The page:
At first, one of the stylistic conceits of “Narrowsburg” is slightly distracting as interviewees sit and their visage is projected onto the walls behind them as they speak. It calls attention to itself in a way that seems out of place for a film set in a modest community in upstate New York, but then again that’s how Richard and Jocelyn Castallano made their way into town and gradually became a part of it, so it seems only fitting that this particular aesthetic choice settles into the fabric of the film much the same way. Of course, projecting the image of the subjects talking has a very practical narrative application, conveying the aspirations of an entire community that had hoped a film would put them on a map and you come to realize that no matter how much shame, humiliation, anger and criminal activity occurred as a result of the Castallanos’ arrival in Narrowsburg, the promise of being able to share their story on the big screen was too tempting to resist for everyone involved.
There isn’t much material wealth in Narrowsburg – as one resident says, “It’s a nice place to live, but a difficult place to make a living” with many working more than one job to keep afloat – yet “After Tiller” and “Picture Character” co-director Martha Shane finds a goldmine in the exploits of the Castallanos, who moved to town shortly after Richie scored his big break as a henchman in “Analyze This” and saw an opportunity to build a film empire in the quiet community. Between his Brooklyn bravado and appearing alongside DeNiro, there was no questioning Richard’s credibility, even if he was said to be involved in armored car heists before reforming himself as an actor, and with Jocelyn, he wasted no time opening up an office for Atlantia Film right off Main Street, offering acting classes that were successful enough to lead to bigger ambitions such as a film festival and a feature film. With the making of “Four Deadly Reasons,” a gangster pic populated by bit players from Richie’s friends from “Analyze This” set in this wonderfully incongruous Norman Rockwell painting of a place, Shane has an extraordinary amount of illustrative archival footage to draw on to tell the tale of a crime that was unfolding in plain sight as the town completely buys into the production, spiritually and financially with local doctors and dentists footing the bill, and it becomes clear they won’t get back what they hope for.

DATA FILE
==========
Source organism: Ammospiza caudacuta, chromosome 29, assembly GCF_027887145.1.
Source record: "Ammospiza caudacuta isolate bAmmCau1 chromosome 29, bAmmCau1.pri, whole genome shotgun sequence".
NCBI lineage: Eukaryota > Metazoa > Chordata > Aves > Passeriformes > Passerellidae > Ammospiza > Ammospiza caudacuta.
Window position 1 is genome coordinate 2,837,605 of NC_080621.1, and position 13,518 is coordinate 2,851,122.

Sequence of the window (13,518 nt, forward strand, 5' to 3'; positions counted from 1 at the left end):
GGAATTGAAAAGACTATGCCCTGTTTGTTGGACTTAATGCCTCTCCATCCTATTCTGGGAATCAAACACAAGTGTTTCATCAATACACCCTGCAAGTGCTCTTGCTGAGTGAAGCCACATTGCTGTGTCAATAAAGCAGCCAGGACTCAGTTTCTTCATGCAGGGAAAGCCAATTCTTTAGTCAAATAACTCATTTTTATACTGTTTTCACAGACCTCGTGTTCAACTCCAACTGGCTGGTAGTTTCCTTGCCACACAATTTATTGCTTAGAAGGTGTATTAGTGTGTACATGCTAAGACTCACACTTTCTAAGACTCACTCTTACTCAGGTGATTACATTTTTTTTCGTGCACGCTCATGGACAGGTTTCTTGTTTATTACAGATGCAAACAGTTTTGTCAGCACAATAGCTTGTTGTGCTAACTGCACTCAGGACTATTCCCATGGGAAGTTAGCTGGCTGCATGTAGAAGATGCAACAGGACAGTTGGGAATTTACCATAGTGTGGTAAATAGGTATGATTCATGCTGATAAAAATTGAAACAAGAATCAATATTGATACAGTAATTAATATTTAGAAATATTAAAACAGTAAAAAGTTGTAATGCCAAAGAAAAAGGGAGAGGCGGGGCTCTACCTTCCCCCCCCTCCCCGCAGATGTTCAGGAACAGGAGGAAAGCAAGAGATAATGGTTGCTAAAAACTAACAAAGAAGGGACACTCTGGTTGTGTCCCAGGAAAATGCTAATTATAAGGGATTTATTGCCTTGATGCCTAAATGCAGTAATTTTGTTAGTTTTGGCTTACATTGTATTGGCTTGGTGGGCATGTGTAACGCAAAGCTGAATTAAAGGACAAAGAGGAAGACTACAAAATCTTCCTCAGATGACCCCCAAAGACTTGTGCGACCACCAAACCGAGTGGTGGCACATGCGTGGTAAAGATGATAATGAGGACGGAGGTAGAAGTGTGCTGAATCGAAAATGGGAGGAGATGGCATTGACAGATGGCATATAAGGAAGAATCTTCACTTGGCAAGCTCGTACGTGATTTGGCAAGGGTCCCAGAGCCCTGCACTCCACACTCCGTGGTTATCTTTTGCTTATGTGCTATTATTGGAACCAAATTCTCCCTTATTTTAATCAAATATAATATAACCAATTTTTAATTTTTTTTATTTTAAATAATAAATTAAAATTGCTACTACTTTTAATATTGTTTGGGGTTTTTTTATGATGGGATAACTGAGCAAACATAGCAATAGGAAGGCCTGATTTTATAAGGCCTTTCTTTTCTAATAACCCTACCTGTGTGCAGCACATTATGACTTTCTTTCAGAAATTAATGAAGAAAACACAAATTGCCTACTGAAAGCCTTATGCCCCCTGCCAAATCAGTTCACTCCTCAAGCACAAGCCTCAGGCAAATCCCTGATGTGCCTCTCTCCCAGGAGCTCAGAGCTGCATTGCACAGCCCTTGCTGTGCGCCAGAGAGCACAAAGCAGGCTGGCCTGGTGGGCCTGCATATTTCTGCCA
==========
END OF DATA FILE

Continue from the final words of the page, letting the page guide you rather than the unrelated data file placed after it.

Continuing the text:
Still, one could argue that “Narrowsburg” has fulfilled their dream, for better or worse, as they will surely become enshrined in cinematic history as a result of Shane’s wildly entertaining film. The director judiciously introduces townspeople from all corners, giving a strong sense of place, and engages in some narrative sleight of hand the Castallanos would admire to fully capture the extent of their deception and the emotional toll it took on all. But in acknowledging upfront that all movies are a bit of grift to begin with – “Narrowsburg” opens with a quote from no less than Jean-Luc Godard calling them “the most beautiful fraud” – the film gets at something profound in how people invest their dreams in even the silliest of cinematic endeavors as a form of expression or historical preservation, resulting in an initial con of oneself ripe for being taken advantage of by those with experience running more nefarious schemes, and it is so much fun it should be illegal.
“Narrowsburg” will screen at DOC NYC on November 10th at the School of Visual Arts Theater at 4:20 pm.